By: Red Hot Mamas
Published: July 13, 2010
When we really struggle with something, it is easy to gain a false-hope in a quick-fix that is usually too good to be true. Many women, including myself, struggle with the difficult symptoms of menopause and just want to feel better safely and quickly. When a therapy promises, a natural, safer alternative to dangerous prescription drugs, it sounds like the best route to feeling better. But, is it too good to be true?
According to a recent statement from the U.S. Food and Drug Administration, hormones prepared by compounding pharmacists are no safer than hormones prepared by traditional pharmacists. While bio-identical hormone therapy is found to be very effective for some women, there is no evidence that proves it doesn’t have the same associated side effects and risks as FDA-approved drugs. So saying it’s “safer” is misleading.
On January 9, 2008, the FDA boldly announced they are taking action against several compounding pharmacies who promote these false claims. Many pharmacy compounders use the term bio-identical to imply that their drugs are natural or natural to hormones made by the body, said Deborah M. Autor, director of the FDA’s Office of Compliance in the Center for Drug Evaluation and Research. There is no creditable scientific support for this claim.
What about those women who can’t tolerate commercial drug products for one reason or another? In that case, they need another option. Quite often, this is where the compounding pharmacy comes into play. Doses and mixtures of products that are not commercially available can be individualized. It is an important resource for many women and when used appropriately, the FDA considers it to be a valuable service. But, a problem starts when some pharmacies began marketing bio-identical drug products with no scientific evidence to back up their statements. And, this is precisely why the FDA decided to recently chime in.
The FDA actually states BHRT’ is a marketing term not recognized by the FDA. Pharmacies who promote bio-identical hormones as natural or identical to the hormones made by the body are being warned by the FDA because the terms are unsupported by medical evidence and considered false and misleading.
Women need to recognize that bio-identicals are not regulated, not proven safe or effective and do have risks associated with them. “I truly have never figured out why women consider bio-identicals as the new hope in the bottle,” says Karen Giblin, president of Prime Plus/Red Hot Mamas. “The FDA’s release should promote using these problems with caution. It should be a woman’s choice to put whatever she chooses in her own body, but she must fully understand these products are not scientifically proven to be safe or even work at all.”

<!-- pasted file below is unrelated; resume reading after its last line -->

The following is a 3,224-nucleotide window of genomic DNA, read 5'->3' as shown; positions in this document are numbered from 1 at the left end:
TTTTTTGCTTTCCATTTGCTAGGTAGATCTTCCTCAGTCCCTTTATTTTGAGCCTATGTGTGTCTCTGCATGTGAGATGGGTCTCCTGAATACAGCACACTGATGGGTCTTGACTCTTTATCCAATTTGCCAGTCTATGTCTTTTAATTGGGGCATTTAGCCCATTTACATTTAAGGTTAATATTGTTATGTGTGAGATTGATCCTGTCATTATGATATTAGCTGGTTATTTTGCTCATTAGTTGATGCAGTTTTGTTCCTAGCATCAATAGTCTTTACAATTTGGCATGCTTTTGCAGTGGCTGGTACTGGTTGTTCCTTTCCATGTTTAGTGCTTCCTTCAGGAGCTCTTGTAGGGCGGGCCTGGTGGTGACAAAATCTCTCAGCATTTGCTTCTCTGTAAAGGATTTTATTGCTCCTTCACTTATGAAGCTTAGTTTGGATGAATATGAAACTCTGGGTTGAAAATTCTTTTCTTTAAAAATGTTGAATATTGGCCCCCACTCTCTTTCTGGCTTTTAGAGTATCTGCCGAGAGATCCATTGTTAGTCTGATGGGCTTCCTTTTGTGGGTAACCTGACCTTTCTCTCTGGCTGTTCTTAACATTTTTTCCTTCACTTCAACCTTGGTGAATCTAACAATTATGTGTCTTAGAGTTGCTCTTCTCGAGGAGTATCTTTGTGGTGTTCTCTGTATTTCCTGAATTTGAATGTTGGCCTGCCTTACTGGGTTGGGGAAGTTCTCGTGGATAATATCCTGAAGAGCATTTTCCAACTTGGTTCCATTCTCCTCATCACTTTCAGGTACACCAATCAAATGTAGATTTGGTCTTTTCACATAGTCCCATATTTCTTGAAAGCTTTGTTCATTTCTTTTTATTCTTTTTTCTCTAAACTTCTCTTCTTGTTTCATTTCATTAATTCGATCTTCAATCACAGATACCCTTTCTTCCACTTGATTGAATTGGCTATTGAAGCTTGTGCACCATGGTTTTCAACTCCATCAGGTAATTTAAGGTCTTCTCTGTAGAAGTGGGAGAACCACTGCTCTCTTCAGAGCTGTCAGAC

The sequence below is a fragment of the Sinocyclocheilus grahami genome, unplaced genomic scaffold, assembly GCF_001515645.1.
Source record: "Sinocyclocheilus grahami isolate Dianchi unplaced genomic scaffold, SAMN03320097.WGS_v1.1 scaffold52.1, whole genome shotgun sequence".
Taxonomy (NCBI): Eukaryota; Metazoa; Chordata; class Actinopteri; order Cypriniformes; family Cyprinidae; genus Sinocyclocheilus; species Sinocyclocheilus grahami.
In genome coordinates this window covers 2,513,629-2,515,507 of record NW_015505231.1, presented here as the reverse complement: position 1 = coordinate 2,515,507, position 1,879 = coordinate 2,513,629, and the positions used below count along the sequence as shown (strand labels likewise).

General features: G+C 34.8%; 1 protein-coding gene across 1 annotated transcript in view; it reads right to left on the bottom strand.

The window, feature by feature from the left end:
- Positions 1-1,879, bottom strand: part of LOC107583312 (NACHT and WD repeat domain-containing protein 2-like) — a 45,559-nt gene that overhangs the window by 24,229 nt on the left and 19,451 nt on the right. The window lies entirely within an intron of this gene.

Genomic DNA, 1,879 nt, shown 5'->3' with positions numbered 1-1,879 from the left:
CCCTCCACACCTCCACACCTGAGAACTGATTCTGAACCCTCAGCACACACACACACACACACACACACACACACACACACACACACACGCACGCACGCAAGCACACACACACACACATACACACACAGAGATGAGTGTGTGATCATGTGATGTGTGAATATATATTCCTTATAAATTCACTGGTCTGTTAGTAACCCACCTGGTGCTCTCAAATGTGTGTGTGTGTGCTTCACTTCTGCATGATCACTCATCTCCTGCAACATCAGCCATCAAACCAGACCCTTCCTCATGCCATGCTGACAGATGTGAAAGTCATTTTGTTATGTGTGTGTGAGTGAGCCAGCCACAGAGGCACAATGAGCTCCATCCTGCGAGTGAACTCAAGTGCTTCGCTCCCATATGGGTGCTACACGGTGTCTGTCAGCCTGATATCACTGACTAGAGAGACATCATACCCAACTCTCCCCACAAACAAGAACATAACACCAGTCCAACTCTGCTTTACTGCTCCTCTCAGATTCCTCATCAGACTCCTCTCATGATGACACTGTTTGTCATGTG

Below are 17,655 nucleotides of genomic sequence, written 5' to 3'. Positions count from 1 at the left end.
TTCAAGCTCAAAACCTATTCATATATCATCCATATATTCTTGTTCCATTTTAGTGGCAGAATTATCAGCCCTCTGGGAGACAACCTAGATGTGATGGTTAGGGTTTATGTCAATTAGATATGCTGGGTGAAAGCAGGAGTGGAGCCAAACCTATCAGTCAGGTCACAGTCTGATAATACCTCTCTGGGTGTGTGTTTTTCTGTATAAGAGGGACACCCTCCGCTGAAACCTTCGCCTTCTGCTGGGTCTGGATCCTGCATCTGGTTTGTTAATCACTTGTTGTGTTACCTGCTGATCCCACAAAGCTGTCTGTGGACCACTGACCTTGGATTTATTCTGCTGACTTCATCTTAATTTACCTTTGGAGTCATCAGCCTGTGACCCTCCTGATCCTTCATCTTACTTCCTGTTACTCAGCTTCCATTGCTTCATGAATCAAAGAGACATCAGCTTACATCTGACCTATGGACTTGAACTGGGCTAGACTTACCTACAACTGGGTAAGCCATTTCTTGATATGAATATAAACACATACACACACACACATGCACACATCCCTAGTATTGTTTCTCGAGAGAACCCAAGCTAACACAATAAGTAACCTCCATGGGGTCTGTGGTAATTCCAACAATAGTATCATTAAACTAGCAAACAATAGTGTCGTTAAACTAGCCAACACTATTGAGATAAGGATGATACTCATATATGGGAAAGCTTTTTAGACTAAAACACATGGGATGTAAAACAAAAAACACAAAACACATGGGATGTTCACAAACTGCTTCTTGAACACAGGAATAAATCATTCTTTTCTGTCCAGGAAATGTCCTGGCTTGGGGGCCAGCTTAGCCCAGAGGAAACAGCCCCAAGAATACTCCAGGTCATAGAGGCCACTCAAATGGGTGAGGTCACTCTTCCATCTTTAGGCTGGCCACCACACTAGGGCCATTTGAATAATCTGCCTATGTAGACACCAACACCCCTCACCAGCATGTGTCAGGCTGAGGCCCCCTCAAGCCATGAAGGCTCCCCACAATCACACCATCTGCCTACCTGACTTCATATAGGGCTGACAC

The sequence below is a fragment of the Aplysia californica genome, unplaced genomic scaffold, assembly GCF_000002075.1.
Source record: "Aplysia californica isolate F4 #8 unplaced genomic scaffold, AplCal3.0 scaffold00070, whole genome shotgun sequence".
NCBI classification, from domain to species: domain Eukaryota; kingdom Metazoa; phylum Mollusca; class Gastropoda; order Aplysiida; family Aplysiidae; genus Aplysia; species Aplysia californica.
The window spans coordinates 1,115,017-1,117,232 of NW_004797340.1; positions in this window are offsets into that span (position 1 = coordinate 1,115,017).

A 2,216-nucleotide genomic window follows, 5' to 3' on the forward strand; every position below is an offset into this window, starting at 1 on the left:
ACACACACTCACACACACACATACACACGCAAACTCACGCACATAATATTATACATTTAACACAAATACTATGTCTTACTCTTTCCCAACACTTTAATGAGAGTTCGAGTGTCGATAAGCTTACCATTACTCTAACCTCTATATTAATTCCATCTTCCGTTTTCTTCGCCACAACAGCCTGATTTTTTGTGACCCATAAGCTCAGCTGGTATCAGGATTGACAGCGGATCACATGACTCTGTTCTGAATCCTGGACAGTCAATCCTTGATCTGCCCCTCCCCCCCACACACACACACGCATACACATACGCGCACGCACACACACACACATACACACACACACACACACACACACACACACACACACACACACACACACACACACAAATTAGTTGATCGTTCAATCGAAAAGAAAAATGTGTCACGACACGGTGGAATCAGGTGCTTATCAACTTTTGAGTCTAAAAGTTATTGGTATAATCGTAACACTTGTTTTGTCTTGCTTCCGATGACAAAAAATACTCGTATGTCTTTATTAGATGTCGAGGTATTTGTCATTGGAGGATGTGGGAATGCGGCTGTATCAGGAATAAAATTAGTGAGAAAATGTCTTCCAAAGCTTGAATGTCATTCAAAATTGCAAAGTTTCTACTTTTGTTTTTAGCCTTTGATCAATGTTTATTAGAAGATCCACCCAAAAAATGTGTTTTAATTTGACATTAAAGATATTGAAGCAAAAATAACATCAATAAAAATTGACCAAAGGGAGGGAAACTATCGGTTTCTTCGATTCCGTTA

The Red Hot Mamas support the FDA’s decision along with the North American Menopause Society, The Endocrine Society and the American College of Obstetricians and Gynecologists to finally take a stance against the false and misleading advertising claiming that compounded hormones are better and safer than commercial drugs. Women and healthcare providers deserve to be armed with clinically proven, reliable information on all hormone therapy that is available for menopause.
So what can we believe about bioidentical hormone therapy? On Wednesday, the FDA released an updated consumer health sheet, Bio-Identicals: Sorting Myths from Facts. This sheet answered all my lingering questions about the regulation of bioidenticals. Like all therapies and medications, talk to your doctor and pharmacist to determine if compounding drugs are the best option for your individual medical needs.
FDA News (January 9, 2008). “FDA Takes Action Against Compounded Menopause Hormone Therapy Drugs”. Press Release. Retrieved on 2008-01-10.
Parker-Pope, Tara (January 9, 2008). “A Hormone Is a Hormone, F.D.A. Says”. Well Tara Parker-Pope on Health. Retrieved on 2008-01-10.
Reinberg, Steven (January 10, 2008). “FDA Warns Against Bio-Identical Hormone Therapy”. HealthDay. Retrieved on 2008-01-10.
Schmid, Randolph, (January 9, 2008). “FDA Cracks Down on Custom-Made Hormones”. Associated Press. Retrieved on 2008-01-10.
Wilde Matthews, Anna and Rubenstein, Sarah (January 10, 2008). “FDA Warns Pharmacies On Hormone Claims”. The Wall Street Journal Online. Retrieved on 2008-01-10.